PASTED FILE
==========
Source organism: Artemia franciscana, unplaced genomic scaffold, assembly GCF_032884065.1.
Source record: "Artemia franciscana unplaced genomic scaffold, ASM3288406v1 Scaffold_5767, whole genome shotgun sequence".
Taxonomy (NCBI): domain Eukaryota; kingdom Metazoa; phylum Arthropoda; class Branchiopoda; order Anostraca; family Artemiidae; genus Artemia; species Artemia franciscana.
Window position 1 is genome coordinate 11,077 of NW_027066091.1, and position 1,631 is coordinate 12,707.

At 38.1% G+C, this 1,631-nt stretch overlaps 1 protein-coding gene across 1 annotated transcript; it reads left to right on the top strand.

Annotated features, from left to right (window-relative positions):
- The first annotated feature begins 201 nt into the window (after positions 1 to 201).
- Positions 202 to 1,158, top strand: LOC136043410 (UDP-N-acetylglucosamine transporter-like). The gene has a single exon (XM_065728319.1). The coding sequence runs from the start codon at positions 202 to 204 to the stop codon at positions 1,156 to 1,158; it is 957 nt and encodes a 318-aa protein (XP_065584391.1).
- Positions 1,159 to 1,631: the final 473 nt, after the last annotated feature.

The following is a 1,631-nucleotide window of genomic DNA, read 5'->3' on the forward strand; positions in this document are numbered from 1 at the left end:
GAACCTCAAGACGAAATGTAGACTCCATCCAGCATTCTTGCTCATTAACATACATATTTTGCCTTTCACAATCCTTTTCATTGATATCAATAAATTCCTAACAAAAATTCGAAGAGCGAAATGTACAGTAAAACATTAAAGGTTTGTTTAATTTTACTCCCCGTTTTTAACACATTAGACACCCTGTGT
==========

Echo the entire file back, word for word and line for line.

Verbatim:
Source organism: Artemia franciscana, unplaced genomic scaffold, assembly GCF_032884065.1.
Source record: "Artemia franciscana unplaced genomic scaffold, ASM3288406v1 Scaffold_5767, whole genome shotgun sequence".
Taxonomy (NCBI): domain Eukaryota; kingdom Metazoa; phylum Arthropoda; class Branchiopoda; order Anostraca; family Artemiidae; genus Artemia; species Artemia franciscana.
Window position 1 is genome coordinate 11,077 of NW_027066091.1, and position 1,631 is coordinate 12,707.

At 38.1% G+C, this 1,631-nt stretch overlaps 1 protein-coding gene across 1 annotated transcript; it reads left to right on the top strand.

Annotated features, from left to right (window-relative positions):
- The first annotated feature begins 201 nt into the window (after positions 1 to 201).
- Positions 202 to 1,158, top strand: LOC136043410 (UDP-N-acetylglucosamine transporter-like). The gene has a single exon (XM_065728319.1). The coding sequence runs from the start codon at positions 202 to 204 to the stop codon at positions 1,156 to 1,158; it is 957 nt and encodes a 318-aa protein (XP_065584391.1).
- Positions 1,159 to 1,631: the final 473 nt, after the last annotated feature.

The following is a 1,631-nucleotide window of genomic DNA, read 5'->3' on the forward strand; positions in this document are numbered from 1 at the left end:
GAACCTCAAGACGAAATGTAGACTCCATCCAGCATTCTTGCTCATTAACATACATATTTTGCCTTTCACAATCCTTTTCATTGATATCAATAAATTCCTAACAAAAATTCGAAGAGCGAAATGTACAGTAAAACATTAAAGGTTTGTTTAATTTTACTCCCCGTTTTTAACACATTAGACACCCTGTGT